Winter arrangements

29 Oct

With these announcements of impending frost i’ve been making, I thought on reflection that I sounded like The Boy Who Cried Wolf. Now that there’s *definitely* been frost here i’m posting about the arrangements i’ve made to protect the plants. The rain shelter I previously mentioned hasn’t yet been built so things are looking a little crammed right now.
You know how you only realise how big things have grown when they’re bought out of the ground at this time of year? Well this leviathan colocasia caught me by surprise. Whether the size is down to it being in shade or just my SUPERFINE horticultural skills I don’t know, but it is a beast. Shame it was under next door’s apple tree; the falling apples knocked seven bells out of the leaves.Below is an image of the greenhouse now. I quite literally (now there’s an overused phrase but in this instance I really do mean literally) cannot set foot inside it. I haven’t cleaned, let alone disinfected the greenhouse. Moreover, there’s no air fan so it can’t stay like this all winter else it’ll be mecca for every ill-meaning bug, parasite and fungal infection for miles around.It’s the brugmansia that’s causing it. I have nine large specimens of ‘Maya’ and as many cuttings growing on.
There isn’t much in the house as my youngest would pick them to bits. Just this, raised up away from prying fingers-
Lastly, there are a lot of succulents in the loft under a couple of fluorescent strip lights-One plant, Aeonium undulatum, responds well to this at first but then quickly sags. This has happened three times now. I did hear mention that aeoniums are summer dormant in some climates. Could this have something to do with it?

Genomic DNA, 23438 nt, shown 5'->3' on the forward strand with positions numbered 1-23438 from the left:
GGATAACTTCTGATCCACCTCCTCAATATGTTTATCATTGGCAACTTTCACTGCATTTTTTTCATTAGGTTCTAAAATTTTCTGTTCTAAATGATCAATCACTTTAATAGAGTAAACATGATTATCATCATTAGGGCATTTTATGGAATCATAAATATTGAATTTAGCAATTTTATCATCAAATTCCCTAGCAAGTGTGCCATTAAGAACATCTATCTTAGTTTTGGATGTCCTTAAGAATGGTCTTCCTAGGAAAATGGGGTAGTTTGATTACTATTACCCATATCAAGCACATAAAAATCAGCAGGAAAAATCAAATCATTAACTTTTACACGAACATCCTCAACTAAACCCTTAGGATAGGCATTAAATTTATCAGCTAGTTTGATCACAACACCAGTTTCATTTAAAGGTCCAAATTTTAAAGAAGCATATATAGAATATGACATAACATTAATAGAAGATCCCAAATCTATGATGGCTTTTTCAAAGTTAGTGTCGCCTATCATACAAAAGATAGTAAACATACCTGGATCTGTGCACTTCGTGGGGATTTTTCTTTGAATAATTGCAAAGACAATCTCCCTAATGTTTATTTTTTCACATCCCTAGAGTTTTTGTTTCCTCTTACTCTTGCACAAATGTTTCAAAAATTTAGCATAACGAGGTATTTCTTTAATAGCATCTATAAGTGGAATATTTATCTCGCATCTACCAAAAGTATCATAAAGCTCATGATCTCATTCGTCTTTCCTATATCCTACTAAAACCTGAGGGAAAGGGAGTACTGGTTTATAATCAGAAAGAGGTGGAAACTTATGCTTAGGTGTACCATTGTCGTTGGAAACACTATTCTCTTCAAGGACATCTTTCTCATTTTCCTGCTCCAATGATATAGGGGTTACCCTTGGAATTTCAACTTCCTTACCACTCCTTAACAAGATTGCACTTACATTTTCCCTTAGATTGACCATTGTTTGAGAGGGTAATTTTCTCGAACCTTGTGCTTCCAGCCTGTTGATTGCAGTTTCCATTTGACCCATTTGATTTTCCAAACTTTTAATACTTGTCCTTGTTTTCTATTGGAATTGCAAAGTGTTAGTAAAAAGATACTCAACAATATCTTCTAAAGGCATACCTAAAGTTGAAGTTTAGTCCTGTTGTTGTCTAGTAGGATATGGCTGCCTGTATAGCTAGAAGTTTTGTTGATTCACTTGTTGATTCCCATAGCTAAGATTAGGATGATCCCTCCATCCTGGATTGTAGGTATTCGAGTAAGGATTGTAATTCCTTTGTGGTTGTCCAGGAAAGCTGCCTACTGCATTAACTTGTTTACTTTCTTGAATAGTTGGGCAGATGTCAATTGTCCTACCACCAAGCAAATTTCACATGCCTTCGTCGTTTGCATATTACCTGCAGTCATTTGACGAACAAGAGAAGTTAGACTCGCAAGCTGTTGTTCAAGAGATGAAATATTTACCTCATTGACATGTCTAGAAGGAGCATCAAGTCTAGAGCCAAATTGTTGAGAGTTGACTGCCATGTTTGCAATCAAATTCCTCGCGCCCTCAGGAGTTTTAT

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3 Responses to “Winter arrangements”

  1. Peter/Outlaw October 29, 2012 at 11:41 pm #

    You said the “f” word! Why do we temperate climate gardeners do this to ourselves? Crazy we are! Does your colocasia retain its leaves all winter? I was tempted to cut mine back and store it in the cool basement but if those lovely leaves can survive in a slightly heated greenhouse, I’m willing to give it a try. Glad your kids are all tucked away and snug for the winter.

    • thechthonianlife October 30, 2012 at 8:11 am #

      They sort of retain their leaves. I’ve cut off all but the most recent leaf (counting just emerging ones as the most recent) from each plant, chop most of the roots off and keep in pots arranged on an undersoil heating cable left on 24/7. I suppose I could keep them dry but the corms never seem large enough, compared to the original, to risk being shut down for months. Also, I have an embarrassing story – when I first bought a corm I couldn’t get it to sprout so I returned it to the garden centre. Weeks later I bought it back after they’d grown it on, and at twice the price. Fail.

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